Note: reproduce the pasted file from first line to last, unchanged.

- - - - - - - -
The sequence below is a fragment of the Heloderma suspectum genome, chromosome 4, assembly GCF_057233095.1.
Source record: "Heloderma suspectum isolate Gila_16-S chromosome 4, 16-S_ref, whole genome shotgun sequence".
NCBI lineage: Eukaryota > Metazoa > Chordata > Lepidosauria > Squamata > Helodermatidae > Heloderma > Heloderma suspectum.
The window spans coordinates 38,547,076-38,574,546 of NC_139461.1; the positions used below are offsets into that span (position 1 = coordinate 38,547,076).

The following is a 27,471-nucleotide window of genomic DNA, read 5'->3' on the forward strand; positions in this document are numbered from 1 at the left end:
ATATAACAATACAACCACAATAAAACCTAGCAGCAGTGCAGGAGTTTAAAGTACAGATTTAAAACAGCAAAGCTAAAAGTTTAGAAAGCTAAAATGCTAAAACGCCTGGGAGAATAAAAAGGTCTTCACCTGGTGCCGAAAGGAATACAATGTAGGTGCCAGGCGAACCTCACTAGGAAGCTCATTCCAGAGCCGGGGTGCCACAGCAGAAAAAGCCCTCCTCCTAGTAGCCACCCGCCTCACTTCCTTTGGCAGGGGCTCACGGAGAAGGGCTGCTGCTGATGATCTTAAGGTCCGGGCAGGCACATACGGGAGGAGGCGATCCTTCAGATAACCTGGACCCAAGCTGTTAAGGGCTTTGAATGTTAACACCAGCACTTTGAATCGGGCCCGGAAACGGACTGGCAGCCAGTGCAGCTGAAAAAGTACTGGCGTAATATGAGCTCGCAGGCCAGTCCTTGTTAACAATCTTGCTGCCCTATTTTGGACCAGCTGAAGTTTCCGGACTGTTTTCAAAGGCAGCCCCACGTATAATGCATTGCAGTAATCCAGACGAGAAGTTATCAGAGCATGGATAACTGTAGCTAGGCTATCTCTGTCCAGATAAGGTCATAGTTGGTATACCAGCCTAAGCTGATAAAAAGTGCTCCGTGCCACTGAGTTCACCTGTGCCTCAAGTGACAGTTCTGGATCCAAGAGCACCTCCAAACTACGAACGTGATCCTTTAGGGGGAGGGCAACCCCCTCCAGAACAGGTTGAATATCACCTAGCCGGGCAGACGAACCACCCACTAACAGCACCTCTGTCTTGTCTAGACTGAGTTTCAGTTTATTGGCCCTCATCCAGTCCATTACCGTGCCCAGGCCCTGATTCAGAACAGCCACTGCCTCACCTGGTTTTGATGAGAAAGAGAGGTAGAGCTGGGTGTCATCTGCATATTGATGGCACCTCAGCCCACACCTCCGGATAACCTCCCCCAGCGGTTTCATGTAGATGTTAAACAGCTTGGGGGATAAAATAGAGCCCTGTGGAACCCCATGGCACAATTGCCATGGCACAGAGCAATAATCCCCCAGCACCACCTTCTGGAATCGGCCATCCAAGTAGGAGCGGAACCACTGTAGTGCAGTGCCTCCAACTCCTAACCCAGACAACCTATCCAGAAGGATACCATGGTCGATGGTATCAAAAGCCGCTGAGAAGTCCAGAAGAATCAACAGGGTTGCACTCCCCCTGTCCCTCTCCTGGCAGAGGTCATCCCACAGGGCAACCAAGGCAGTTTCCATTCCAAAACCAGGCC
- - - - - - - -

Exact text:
The sequence below is a fragment of the Heloderma suspectum genome, chromosome 4, assembly GCF_057233095.1.
Source record: "Heloderma suspectum isolate Gila_16-S chromosome 4, 16-S_ref, whole genome shotgun sequence".
NCBI lineage: Eukaryota > Metazoa > Chordata > Lepidosauria > Squamata > Helodermatidae > Heloderma > Heloderma suspectum.
The window spans coordinates 38,547,076-38,574,546 of NC_139461.1; the positions used below are offsets into that span (position 1 = coordinate 38,547,076).

The following is a 27,471-nucleotide window of genomic DNA, read 5'->3' on the forward strand; positions in this document are numbered from 1 at the left end:
ATATAACAATACAACCACAATAAAACCTAGCAGCAGTGCAGGAGTTTAAAGTACAGATTTAAAACAGCAAAGCTAAAAGTTTAGAAAGCTAAAATGCTAAAACGCCTGGGAGAATAAAAAGGTCTTCACCTGGTGCCGAAAGGAATACAATGTAGGTGCCAGGCGAACCTCACTAGGAAGCTCATTCCAGAGCCGGGGTGCCACAGCAGAAAAAGCCCTCCTCCTAGTAGCCACCCGCCTCACTTCCTTTGGCAGGGGCTCACGGAGAAGGGCTGCTGCTGATGATCTTAAGGTCCGGGCAGGCACATACGGGAGGAGGCGATCCTTCAGATAACCTGGACCCAAGCTGTTAAGGGCTTTGAATGTTAACACCAGCACTTTGAATCGGGCCCGGAAACGGACTGGCAGCCAGTGCAGCTGAAAAAGTACTGGCGTAATATGAGCTCGCAGGCCAGTCCTTGTTAACAATCTTGCTGCCCTATTTTGGACCAGCTGAAGTTTCCGGACTGTTTTCAAAGGCAGCCCCACGTATAATGCATTGCAGTAATCCAGACGAGAAGTTATCAGAGCATGGATAACTGTAGCTAGGCTATCTCTGTCCAGATAAGGTCATAGTTGGTATACCAGCCTAAGCTGATAAAAAGTGCTCCGTGCCACTGAGTTCACCTGTGCCTCAAGTGACAGTTCTGGATCCAAGAGCACCTCCAAACTACGAACGTGATCCTTTAGGGGGAGGGCAACCCCCTCCAGAACAGGTTGAATATCACCTAGCCGGGCAGACGAACCACCCACTAACAGCACCTCTGTCTTGTCTAGACTGAGTTTCAGTTTATTGGCCCTCATCCAGTCCATTACCGTGCCCAGGCCCTGATTCAGAACAGCCACTGCCTCACCTGGTTTTGATGAGAAAGAGAGGTAGAGCTGGGTGTCATCTGCATATTGATGGCACCTCAGCCCACACCTCCGGATAACCTCCCCCAGCGGTTTCATGTAGATGTTAAACAGCTTGGGGGATAAAATAGAGCCCTGTGGAACCCCATGGCACAATTGCCATGGCACAGAGCAATAATCCCCCAGCACCACCTTCTGGAATCGGCCATCCAAGTAGGAGCGGAACCACTGTAGTGCAGTGCCTCCAACTCCTAACCCAGACAACCTATCCAGAAGGATACCATGGTCGATGGTATCAAAAGCCGCTGAGAAGTCCAGAAGAATCAACAGGGTTGCACTCCCCCTGTCCCTCTCCTGGCAGAGGTCATCCCACAGGGCAACCAAGGCAGTTTCCATTCCAAAACCAGGCC